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Rats! A former food editor writes for ‘Native Tongues: The Food Edition’

By Chris Bynum

Have you ever stared into a plate of nutria in its own juices?

If you’ve never poked fork into swamp-vermin fricassee . . . (she leans toward the audience and makes it personal) you are, well, a culinary coward. You’ve merely waded into the juices of Louisiana cuisine. You’ve never really taken the plunge.

I certainly didn’t order it off a menu 40 years ago, of course, but when I was food editor for New Orleans’ evening paper, I was obliged to taste just about everybody’s cookin’. That’s how I ended up with a dead rat on my plate at a supper table in New Iberia.

I became a food editor about the time Julia Child was gaining fame for dropping slippery chickens on the floor. I’m not comparing myself to Julia, of course. No way. Simply pointing out that a certain amount of awkwardness in the kitchen can be charming. But I wasn’t AWKWARD in the kitchen: I was ABSENT in the kitchen . . . a single woman known to settle down with a tube of Pringles and a Fresca when the pantry was bare. (Don’t groan at me; I once knew a food critic who cleansed his palate with Hubig’s Pies.)

My equivalent of dropping a chicken on the floor? The day New York Times food critic Craig Claiborne called with a question about New Orleans cuisine.

Actually his secretary called me.

“This is the New York Times. Please hold for Mr. Craig Claiborne.”

I waited. Mr. Craig Claiborne skipped the hellos and went straight to the chase.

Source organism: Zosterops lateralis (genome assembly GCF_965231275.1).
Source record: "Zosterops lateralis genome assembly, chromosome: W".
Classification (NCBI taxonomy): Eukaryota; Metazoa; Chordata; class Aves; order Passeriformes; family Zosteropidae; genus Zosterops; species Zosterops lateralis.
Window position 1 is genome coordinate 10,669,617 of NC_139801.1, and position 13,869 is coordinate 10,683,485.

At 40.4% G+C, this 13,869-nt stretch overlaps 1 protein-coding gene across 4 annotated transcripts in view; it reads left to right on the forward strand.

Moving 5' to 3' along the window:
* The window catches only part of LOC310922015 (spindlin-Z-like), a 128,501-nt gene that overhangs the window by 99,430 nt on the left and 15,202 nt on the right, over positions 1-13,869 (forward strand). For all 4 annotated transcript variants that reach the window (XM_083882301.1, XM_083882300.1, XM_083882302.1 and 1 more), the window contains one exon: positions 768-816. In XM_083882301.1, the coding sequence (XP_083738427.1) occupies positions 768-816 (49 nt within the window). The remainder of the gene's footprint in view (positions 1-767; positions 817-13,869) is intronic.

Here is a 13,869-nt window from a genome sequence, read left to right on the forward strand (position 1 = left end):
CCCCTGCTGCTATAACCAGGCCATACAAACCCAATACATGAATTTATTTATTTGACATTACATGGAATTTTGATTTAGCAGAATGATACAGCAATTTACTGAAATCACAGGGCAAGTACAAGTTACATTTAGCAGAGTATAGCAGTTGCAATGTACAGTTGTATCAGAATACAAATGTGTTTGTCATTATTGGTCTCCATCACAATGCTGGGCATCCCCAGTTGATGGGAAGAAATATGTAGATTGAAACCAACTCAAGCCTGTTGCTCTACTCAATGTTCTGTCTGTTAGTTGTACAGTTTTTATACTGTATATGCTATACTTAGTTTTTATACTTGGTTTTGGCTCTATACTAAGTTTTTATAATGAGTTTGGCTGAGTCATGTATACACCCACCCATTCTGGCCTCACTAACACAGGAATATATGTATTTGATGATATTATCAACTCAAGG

“What is the difference between cream cheese and Creole cream cheese?”

(Silence from me. He repeats.)

“What is the difference between cream cheese and Creole cream cheese?”

I flat didn’t know. Didn’t grow up here. When I went to my first crawfish boil, I thought I had arrived too late, and that all that was left was the garbage thrown on top of newspapers.

What is the difference between cream cheese and Creole cream cheese?

The only way I knew to save face was to put on my best Suzie-secretary voice and tell the esteemed Mr. Craig Claiborne that The States-Item food editor was out to lunch, and that if he were on deadline, he might just want to call the food editor at The Times-Picayune.

It wasn’t a total lie. I was on my way to an assignment courtesy of the tourism board in Sportsmen’s Paradise . . . heading over the Achafalaya Basin to Bayou Teche for that mmm, mmm good nutria supper. Actually, to report on the succulence of rodent flesh because chefs at that time were being encouraged to offer nutria as a delicacy . . . . because we were being overrun by the damn things.
Cook it, and they will come. Eat a rat; save the wetlands.

And how, you may well ask yourselves, did this come to be? Well, Louisiana lore has it that a breeding pair of nutria was shipped up here from South America for the McIlhenny’s menagerie on Avery Island. And when a hurricane blew through, the pair escaped. Well, the happy couple must have been very much in love, because their descendants now live in every state in the union. Even in Canada.

So there I was, settling down for a swamp-rat supper, smoothing the napkin in my lap and smiling at the Robicheaux family.

(Long pause)
Now my dilemma. I’M A VEGETARIAN. What are the odds!? A black woman with a soul-food background who doesn’t eat — much less cook — meat. Call it disqualification for the job, if you will . . . but I’m not the only New Orleans food editor who had culinary quirks.

Chris Bynum is a former newspaper food editor and still a vegetarian.


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